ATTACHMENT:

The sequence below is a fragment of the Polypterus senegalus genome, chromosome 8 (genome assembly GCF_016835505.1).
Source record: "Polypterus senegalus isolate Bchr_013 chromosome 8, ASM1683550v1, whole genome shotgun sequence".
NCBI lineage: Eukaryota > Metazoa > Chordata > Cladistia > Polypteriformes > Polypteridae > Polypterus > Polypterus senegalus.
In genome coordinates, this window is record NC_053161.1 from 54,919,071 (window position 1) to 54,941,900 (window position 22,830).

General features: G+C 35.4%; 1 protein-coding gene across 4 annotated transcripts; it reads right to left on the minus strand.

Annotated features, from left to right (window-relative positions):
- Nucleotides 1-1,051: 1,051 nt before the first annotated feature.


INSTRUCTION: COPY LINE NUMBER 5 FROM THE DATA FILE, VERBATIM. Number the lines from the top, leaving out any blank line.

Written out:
General features: G+C 35.4%; 1 protein-coding gene across 4 annotated transcripts; it reads right to left on the minus strand.